It is easy enough to deal with inquiries about 'The Vine' (it's The Ivy) or 'Faithful Partridge' (Constant Grouse). Other mispronunciations, however, have been more inspired. Tiddy Dols, an 'olde English' eating house in Mayfair, was described by one caller as 'Tribal Balls'. The Gay Hussar, Hungarian haunt of pinko politicos, has been described as 'The Gay Hustler'. Orso, the Italian annexe to Joe Allen's Covent Garden basement, is frequently called 'Also' but was referred to by one mixed-up young man as 'Arsehole'.
MAYBE you have just returned from a foreign country, where you drank strange and wonderful wines. If you want to find out more about them, the courses being offered at various regional centres by the Wine & Spirit Education Trust might be the answer. They are designed to teach the novice not only the bare facts about vinification and the differences between the various regions, but also how to taste wines systematically and assess them using an easily comprehensible vocabulary.
The weekly two-hour sessions run over two months, leading to a certificate that is recognised by professionals in the wine trade. The courses, which start early next month, cost pounds 100. To find your nearest centre, contact the registrar, Gareth Lawrence (071-236 3551).
YOGURT spelt without an 'h' and sold in square cartons with fruit compote in a separate compartment in the corner is all the rage. The market leader is Muller, a German company with a UK subsidiary based at Market Drayton, Shropshire. In the five years since it launched its Fruit Corner range, it has grabbed a remarkable 18 per cent of the British market, which is expected to be worth pounds 500m this year.
A few years ago, the only competition to Ski (owned by Unigate) came from the fruit- packed St Ivel Prize Guys (also owned by Unigate). They were usurped by the supermarkets' own-label brands, which now account for more than 40 per cent of the market. According to Ken Wood, managing director of Muller, the companies in the fruit yoghurt sector competed on price to the detriment of quality - until his company came along.
Although he accepts that the novelty of the packaging (originally developed to keep the muesli mix from getting soggy in Muller's Crunch Corner) has been a factor in this success, he insists that it is the extra-creamy consistency of his yoghurt which has won the loyalty of the consumer.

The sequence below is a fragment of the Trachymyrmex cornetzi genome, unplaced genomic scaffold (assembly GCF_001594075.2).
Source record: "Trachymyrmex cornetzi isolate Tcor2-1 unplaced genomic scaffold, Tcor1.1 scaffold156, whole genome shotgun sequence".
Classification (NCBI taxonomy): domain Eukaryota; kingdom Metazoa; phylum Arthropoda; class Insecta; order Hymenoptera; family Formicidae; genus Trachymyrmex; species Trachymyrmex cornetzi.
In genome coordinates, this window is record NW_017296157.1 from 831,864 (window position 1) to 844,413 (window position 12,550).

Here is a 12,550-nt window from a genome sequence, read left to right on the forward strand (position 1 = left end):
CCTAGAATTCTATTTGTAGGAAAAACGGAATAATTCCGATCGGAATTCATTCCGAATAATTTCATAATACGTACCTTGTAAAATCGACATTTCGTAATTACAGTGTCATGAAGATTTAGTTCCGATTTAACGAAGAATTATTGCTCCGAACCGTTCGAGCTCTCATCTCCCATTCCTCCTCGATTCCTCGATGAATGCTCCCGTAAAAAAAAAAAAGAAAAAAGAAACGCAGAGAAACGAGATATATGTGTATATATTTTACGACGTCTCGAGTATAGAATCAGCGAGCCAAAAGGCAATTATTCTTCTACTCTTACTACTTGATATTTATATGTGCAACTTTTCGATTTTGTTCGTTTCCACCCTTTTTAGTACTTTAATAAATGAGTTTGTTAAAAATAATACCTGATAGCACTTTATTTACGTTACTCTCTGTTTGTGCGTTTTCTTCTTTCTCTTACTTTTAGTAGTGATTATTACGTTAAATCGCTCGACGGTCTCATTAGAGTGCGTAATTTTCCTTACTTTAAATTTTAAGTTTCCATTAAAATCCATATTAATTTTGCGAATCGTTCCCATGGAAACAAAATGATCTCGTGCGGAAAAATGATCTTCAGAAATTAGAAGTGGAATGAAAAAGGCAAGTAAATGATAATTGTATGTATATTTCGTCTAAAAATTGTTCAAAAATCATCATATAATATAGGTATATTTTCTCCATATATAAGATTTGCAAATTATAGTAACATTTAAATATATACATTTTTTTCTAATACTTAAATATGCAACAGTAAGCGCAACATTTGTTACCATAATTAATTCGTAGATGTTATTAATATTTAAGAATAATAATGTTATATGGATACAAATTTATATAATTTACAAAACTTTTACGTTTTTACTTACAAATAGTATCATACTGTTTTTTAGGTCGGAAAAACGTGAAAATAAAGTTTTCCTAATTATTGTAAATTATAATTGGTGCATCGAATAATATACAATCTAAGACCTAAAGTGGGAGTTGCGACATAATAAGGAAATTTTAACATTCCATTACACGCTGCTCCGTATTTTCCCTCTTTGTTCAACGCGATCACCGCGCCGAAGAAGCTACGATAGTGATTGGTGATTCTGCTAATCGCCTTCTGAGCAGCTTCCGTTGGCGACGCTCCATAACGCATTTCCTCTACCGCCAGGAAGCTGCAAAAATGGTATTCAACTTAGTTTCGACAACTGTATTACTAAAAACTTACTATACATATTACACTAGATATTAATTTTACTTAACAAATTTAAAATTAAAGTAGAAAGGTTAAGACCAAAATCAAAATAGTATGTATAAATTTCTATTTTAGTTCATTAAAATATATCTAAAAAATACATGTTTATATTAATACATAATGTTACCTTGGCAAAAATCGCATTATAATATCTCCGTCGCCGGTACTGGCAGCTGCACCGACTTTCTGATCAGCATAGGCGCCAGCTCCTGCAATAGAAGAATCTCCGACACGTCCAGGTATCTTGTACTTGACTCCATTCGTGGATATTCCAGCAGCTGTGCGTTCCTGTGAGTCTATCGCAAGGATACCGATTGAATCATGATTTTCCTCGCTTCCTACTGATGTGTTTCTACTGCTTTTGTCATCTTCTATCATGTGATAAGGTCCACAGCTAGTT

Of course, he is bound to say that, but he does have some proof in the form of an enormous pile of letters from satisfied customers, demanding that the yoghurt be marketed in bigger cartons and without the fruit. Consequently, Muller Thick and Creamy yoghurt is now available in conventional (ie, not square) 500g tubs for 69p.
IT IS David Wolfe's grave duty to evaluate competitors for Decanter magazine's Restaurant of the Year Award, and last week he took his clipboard to Le Manoir aux Quat' Saisons. The Gastropod went along to carry the pen, and to join Mr Wolfe in a meal that he declared to be the best he had ever eaten. Since Mr Wolfe could have been the model for the huge Mr Creosote in Monty Python's The Meaning of Life, The Gastropod's only fear was that he might yield to the sort of offer - of a 'leetle, waifer-teen' mint at the end of the meal - that did for Mr Creosote.
At breakfast next morning, The Gastropod was touched to be given a souvenir menu listing the food and drink we had consumed the night before: the courgette flower stuffed with truffle sabayon, the stunning salad of langoustines and strips of courgette, aubergine and peppers (a deconstructed ratatouille, laid out like a Mondrian painting) and so on.
The only false note in an otherwise stupefying treat was the water we drank. The Decanter award is sponsored by Ferrarelle, the lightly carbonated Italian mineral water that is seeking to replace Badoit as the gourmet's choice. Generously, the importers of Ferrarelle do not insist that restaurants must serve their water to be eligible for the competition. At Le Manoir, we drank Abbey Well.